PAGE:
Health consumers in America in the post Facebook/Cambridge Analytica era are much more attuned to privacy and cybersecurity risks of personal health data. Edelman identified three practices that would help U.S. health citizens in feeling more comfortable sharing their personal data:
- The company would place data in the most secure data protection system available
- The privacy of personal data would be guaranteed by the government, and
- The government or company or provider would guarantee that no one would ever link personal data back to “me.”
Ultimately, to earn and sustain trust with people, healthcare organizations — the five segments — should be transparent about the costs of products and services, provide balanced information about both benefits and side effects, and provide tools and support to help people manage their health.
Health Populi’s Hot Points: There is much to mine for health/care industry stakeholders in Edelman’s 2019 Trust poll at this particular moment-in-time for U.S. health consumers. The first layer concerns how trust between what Edelman segments as the “informed public” versus the mass population. There is a 10 percentage point gap between the informed public’s trust in U.S. healthcare compared with trust among the mass population.
Edelman defines the informed public as U.S. adults ages 25-64, college educated, in the top 25% of household income, who are avid, engaged consumers of media for business and public policy news.
By that definition, the informed public represents a higher socioeconomic stratum than the mass population, are more news-informed, and would likely be employed with access to employer-sponsored health insurance.
It’s no surprise, then, that trust among this U.S. population segment would run substantially higher than that among mainstream Americans.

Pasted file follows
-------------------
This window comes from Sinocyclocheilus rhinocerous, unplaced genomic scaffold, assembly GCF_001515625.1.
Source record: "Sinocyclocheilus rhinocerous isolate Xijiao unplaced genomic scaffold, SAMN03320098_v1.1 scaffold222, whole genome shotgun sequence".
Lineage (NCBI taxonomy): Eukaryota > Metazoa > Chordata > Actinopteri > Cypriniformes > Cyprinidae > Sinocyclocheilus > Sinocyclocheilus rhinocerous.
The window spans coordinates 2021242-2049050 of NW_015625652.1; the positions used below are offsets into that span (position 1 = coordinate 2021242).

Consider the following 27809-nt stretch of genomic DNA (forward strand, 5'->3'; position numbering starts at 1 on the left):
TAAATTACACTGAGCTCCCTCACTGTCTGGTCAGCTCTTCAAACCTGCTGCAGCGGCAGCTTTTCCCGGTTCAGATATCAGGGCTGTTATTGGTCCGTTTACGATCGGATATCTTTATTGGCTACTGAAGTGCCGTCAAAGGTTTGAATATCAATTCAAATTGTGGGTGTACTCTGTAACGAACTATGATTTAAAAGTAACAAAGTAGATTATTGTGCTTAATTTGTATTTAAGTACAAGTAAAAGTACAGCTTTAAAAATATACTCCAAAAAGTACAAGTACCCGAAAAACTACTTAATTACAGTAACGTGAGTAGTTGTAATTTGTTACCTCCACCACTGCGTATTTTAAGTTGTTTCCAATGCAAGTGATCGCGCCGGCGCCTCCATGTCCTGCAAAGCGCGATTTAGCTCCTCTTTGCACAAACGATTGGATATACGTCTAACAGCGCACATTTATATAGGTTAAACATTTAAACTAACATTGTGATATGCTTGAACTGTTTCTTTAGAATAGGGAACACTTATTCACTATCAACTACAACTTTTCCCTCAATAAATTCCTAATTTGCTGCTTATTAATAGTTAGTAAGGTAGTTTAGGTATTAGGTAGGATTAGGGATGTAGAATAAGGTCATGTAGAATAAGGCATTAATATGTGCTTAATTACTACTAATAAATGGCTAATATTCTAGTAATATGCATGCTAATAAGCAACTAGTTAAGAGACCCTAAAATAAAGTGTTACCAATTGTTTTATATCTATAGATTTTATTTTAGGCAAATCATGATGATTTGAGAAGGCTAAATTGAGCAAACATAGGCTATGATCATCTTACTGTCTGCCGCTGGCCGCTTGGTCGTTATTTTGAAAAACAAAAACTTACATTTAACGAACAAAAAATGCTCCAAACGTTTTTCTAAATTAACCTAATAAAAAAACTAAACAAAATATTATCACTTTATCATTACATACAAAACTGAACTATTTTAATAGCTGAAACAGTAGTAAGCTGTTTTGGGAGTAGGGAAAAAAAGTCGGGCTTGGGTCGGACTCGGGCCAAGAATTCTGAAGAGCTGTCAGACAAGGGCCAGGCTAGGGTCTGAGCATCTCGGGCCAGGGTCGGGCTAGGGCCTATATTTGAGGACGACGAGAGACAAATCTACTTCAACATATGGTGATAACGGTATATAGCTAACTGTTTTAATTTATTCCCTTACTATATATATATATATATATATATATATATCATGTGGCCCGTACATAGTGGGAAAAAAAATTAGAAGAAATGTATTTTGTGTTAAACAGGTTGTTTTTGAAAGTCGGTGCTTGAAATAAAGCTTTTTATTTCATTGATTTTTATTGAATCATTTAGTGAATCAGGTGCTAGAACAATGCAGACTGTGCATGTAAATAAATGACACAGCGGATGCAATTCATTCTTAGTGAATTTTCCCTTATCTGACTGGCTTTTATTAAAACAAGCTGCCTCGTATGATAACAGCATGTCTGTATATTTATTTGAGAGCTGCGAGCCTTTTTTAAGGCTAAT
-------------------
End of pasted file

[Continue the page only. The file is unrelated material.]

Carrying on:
Secondly, we see a significant gap in healthcare trust among U.S. women compared with men — the highest chasm in the world across all nations Edelman studied.
Susan Isenberg rightly pointed out in her analysis that women tend to be the “Chief Medical Officers” of their households.
I would expand that to be the “Chief Household Officers,” beyond medical and health/care issues. Women determine most health/care spending in their homes. At the same time, women have borne a “pink tax” for household goods and, indeed, healthcare prices, a topic I covered here in the Huffington Post a while ago in an essay I titled, “The Gender Disparity of Taxes: Toys, Tech and Tampons.”
Cost continues to be top-of-mind for healthcare consumers, who largely blame pharma first in the Edelman research. This data point gives further impetus to prescription drug price hearings in Congress and various proposals promulgated on Capitol Hill to address the cost of medicines.
I write this as I received an announcement that Amazon has begun to more visibly market PillPack, the subscription mail service for prescription drugs in convenient medication-adherence packaging.
Amazon is also piloting selling health insurance in India. As health consumers in the U.S. continue to embrace new options for sourcing, consuming and paying for health care services, from “care” to supplies like prescription drugs and food-as-medicine, we can expect people to seek trusted channels for health engagement beyond the legacy system of hospitals, traditional health plans, and pharma.